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Political Titan Falls: Former Thai Minister Saksayam’s Ouster Over Hidden Assets

Picture this: an illustrious career in the high-flying world of politics, a labyrinth of laws to navigate, and the heart-stopping moment when one misstep sends shockwaves through the hallowed halls of governance. That’s precisely the rollercoaster ride former transport minister Saksayam Chidchob embarked upon—a tale of concealed assets, nominees, and a tumble from power that gripped a nation.

It was on a quite ordinary Wednesday that the Constitutional Court dropped the legal bombshell that changed the game for Saksayam. In the hot seat for allegations hotter than Thailand’s summer sun, he faced the heat for using a front to camouflage his stake in a company cozying up to government construction deals. This court ruling wasn’t just any ruling; it came thundering down following a petition that saw a posse of opposition MPs rallying like a scene straight from a parliamentary western, spurred into action from a censure debate in July of the previous year.

Saksayam, the termed secretary-general of the Bhumjaithai Party, didn’t just have his hands full with his cabinet duties but also a ticking clock counting down his suspension. Dating back to March 3rd of the preceding year, upon the court’s receipt of his case, the chime struck and Saksayam found himself hanging mid-air in the balance of legal limbo.

The trapdoor sprang due to Section 187 of the constitution, akin to a guardian angel of governmental virtue. The law lays it down plain and simple: ministers and their better halves can’t double dip as shareholders in the commercial chess game. Should a minister fancy the fruits of stockholding, the loop for legal loophole jumps is a tight one, with a 30-day limit to declare interest to the National Anti-Corruption Commission and transfer shares to a safe house, an asset management firm.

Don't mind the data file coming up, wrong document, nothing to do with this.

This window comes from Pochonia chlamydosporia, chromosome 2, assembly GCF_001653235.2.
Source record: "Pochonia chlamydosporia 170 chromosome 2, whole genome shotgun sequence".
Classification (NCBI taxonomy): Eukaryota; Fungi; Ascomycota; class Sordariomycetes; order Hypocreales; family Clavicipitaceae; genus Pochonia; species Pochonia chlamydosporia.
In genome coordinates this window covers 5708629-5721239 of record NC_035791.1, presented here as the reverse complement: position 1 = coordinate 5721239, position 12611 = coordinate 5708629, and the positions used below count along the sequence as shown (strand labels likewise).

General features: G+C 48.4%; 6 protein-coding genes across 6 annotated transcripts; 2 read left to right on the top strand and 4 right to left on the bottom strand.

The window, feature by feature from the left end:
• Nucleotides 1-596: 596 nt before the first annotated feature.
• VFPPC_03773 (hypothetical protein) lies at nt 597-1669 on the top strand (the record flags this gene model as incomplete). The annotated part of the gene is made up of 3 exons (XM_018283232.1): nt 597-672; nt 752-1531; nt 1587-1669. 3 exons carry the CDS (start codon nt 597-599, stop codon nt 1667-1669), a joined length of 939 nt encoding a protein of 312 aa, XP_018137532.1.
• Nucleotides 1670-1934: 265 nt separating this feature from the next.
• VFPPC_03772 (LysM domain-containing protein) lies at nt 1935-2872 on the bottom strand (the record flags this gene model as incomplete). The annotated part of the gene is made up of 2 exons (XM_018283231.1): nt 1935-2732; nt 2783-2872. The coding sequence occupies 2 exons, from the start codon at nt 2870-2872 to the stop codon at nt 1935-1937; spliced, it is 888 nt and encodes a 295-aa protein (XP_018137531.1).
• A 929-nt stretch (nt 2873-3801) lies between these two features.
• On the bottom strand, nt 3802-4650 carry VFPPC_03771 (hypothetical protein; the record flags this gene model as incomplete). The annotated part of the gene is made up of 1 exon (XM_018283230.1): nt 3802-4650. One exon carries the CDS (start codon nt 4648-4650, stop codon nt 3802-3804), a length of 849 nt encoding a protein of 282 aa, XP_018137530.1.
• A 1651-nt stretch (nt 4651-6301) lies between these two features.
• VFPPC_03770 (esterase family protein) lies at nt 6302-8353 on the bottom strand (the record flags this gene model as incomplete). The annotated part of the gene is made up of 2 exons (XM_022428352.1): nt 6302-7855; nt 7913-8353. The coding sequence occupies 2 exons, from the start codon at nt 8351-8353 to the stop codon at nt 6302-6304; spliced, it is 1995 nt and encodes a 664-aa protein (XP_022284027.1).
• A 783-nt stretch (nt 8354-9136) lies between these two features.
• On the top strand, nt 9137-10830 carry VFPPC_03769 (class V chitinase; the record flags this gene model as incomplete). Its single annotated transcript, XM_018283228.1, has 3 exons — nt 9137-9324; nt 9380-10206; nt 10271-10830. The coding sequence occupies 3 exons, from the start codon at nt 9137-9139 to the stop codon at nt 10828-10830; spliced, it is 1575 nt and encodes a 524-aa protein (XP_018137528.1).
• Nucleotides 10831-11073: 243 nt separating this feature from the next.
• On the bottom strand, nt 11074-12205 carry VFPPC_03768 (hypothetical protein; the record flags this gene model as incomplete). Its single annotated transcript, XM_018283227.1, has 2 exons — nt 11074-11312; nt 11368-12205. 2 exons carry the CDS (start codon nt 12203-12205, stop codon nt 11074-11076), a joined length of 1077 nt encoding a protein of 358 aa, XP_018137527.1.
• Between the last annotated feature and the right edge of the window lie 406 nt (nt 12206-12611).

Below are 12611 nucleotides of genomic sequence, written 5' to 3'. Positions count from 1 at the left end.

The opposition—playing their role as the sharp-eyed sleuths of statutes—charged that Saksayam’s stocks stayed snugly in his pocket, untouched by the hands of asset management. Their charge sheet pleaded with the court to decipher his fate under the constitution’s unforgiving Section 170.

In an almost unanimous verdict, ringing in at 7:1, the Constitutional Court cracked the case wide open. They took the crumbs of incongruent statements and peculiar events and baked a pie of judgment saying that Saksayam’s connection to Burijarearn Construction didn’t just evaporate into thin air—he ran the show through his supposed stooge, Supawat Kasemsut.

The verdict sent Saksayam skidding into the dreaded legal dirt, slapped with a ministerial status termination retroactive to the day he was relieved from his duties. Yet the man himself, a picture of composure in the face of adversity, nodded to the court’s decision, biding time for the full text to strategize his next bold move in this political chess game.

And from the decks of the Bhumjaithai Party ship came a singular sound: the dropping of Saksayam’s titles. Party leader Anutin Charnvirakul echoingly announced the voluntary resignation of Saksayam as the secretary-general and MP, an act of deference to the judicial juggernaut’s judgement. Anutin made it crystal clear that while this quake shook Saksayam’s world, the Bhumjaithai Party’s foundations remain unscathed and unshaken, beyond the legal shockwaves of one man’s fall from grace.

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